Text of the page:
Support for Home
Remote Learning Support
This is a unique and challenging time for everyone and we are all adapting and learning as we go along.
The guidance and documents on this page are here to support you with your learning at home journey whether that is for lockdown or for an isolation period. They have been gathered from a wide variety of sources and we hope they can support you.
If after accessing this support you still need guidance or support then please contact your class teacher on Class Dojo, via email or through a telephone call.
Keeping a healthy Mind
Children will not be focused to learn until they feel safe and they learn best when they truly believe in their abilities. Use Mindfulness techniques, moments of rest and relaxation and time away from screens to help support a healthy mind.
Setting Routines and Creating Motivation
When in school children have set routines that they follow. This contributes to learning as children understand what will be happening throughout the day. Setting clearly defined times for school work and times for free play will help children to focus each day. Try to place yourself in their shoes - would you choose work over free time and a chance to do your favourite things if there was no obvious reward or positive outcome?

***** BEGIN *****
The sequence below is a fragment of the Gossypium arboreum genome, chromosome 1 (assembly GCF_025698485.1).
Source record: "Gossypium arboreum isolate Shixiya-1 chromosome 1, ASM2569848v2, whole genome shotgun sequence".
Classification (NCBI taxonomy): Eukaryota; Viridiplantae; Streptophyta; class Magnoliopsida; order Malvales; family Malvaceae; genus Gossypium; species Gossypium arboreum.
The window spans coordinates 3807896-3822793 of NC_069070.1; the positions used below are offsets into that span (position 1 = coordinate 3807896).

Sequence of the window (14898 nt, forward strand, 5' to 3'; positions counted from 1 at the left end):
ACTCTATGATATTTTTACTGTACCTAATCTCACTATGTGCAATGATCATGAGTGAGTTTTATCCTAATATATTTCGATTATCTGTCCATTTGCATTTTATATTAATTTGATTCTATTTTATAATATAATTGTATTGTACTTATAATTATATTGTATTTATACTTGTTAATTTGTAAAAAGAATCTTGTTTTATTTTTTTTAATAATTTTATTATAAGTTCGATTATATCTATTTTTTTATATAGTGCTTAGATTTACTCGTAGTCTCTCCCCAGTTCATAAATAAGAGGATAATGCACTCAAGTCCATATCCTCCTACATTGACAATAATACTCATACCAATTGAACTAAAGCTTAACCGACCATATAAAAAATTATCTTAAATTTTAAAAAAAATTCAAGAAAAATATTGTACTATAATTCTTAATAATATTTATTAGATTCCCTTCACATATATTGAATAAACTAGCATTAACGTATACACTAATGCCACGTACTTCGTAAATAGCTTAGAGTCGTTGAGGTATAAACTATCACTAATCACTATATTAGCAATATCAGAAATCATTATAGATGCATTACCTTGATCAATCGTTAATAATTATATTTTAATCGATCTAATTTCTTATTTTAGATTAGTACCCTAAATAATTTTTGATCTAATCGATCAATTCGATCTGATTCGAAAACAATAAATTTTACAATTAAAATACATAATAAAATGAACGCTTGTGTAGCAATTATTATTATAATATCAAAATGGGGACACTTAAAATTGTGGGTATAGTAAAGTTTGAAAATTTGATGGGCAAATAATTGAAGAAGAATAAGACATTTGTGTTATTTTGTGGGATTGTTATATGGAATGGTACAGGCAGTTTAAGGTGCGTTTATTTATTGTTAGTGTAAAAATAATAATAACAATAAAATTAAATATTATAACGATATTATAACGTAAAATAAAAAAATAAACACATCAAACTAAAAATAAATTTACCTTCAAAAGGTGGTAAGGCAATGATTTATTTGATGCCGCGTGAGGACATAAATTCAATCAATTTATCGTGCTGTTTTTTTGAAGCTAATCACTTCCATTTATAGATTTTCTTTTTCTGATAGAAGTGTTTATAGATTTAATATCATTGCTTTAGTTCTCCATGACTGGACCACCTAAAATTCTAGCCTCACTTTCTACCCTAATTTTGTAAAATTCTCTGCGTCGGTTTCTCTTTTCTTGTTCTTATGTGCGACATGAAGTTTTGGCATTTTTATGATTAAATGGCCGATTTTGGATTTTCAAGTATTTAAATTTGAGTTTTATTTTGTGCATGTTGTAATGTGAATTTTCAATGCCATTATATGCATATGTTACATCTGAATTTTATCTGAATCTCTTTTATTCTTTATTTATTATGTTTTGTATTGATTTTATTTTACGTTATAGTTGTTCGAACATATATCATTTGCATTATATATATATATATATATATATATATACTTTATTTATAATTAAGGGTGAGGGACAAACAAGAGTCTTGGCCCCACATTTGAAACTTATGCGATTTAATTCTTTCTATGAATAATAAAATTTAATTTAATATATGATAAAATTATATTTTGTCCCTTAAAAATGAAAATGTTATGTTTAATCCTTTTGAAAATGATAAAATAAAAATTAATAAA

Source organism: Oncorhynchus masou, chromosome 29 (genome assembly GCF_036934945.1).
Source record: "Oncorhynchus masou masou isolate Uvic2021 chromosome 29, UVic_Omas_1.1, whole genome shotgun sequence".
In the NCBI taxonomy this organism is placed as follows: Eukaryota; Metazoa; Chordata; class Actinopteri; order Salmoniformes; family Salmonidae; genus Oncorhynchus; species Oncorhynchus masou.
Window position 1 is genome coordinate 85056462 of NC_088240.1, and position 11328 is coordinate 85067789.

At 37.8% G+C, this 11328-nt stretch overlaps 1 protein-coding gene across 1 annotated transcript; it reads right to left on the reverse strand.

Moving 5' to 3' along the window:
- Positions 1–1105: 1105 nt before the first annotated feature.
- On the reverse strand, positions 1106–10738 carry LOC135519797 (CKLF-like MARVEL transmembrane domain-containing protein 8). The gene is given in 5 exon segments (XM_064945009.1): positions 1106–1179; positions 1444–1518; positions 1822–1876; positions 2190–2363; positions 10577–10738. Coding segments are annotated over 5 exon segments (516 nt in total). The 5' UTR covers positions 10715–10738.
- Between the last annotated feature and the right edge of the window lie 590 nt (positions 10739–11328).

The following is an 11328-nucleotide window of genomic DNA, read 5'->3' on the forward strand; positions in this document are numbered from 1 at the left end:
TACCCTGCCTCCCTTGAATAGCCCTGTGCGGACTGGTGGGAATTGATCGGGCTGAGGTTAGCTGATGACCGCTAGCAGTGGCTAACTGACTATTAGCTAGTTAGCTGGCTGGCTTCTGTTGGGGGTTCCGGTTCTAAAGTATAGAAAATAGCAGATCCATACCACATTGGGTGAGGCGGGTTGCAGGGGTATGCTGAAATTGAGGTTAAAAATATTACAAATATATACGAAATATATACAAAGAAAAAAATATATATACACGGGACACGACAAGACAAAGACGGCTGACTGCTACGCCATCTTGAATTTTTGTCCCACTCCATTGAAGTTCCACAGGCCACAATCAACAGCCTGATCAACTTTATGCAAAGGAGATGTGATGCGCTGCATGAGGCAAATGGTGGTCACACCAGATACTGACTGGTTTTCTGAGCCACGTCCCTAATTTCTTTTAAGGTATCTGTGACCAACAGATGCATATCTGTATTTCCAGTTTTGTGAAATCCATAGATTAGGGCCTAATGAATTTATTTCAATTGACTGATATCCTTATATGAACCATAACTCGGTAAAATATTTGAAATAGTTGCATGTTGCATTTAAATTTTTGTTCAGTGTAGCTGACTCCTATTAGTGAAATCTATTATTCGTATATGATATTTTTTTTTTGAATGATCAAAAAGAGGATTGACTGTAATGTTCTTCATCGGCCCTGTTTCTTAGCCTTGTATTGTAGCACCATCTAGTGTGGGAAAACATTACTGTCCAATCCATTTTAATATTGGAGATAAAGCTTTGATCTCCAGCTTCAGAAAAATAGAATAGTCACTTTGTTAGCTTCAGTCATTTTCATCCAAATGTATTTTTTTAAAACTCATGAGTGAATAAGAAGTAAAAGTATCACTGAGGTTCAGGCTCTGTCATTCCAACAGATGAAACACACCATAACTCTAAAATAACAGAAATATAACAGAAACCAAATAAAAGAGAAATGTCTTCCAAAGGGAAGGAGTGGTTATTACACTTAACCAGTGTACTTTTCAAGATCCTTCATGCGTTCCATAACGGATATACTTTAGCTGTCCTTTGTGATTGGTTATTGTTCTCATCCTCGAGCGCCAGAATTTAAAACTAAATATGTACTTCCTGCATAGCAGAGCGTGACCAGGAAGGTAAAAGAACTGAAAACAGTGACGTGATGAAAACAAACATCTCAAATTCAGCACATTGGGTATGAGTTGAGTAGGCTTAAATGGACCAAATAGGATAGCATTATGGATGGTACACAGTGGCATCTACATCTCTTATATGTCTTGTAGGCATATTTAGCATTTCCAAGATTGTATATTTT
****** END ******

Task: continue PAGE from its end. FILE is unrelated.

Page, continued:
Work together to set a clear timetable that fits with your own personal circumstances. Agree on a system of breaks and rewards. These could be as simple as time playing one to one with you for 20 minutes, a walk, an activity of their choice etc. Involve your child in creating these dependent on age.
Additionally the more that you are able to share your work with class teachers the more feedback you will receive and this will support the idea that the learning at home is truly contributing to their education. It will also keep them aware of the fact that teachers are looking at the work they are producing.
Siblings Falling Out?
Sometimes it is not the work that is tough. Do you find that all the time together is both wonderful and testing? This poster suggests some ways that we can encourage siblings to talk to each other and explain how they feel to help avoid the raised voices.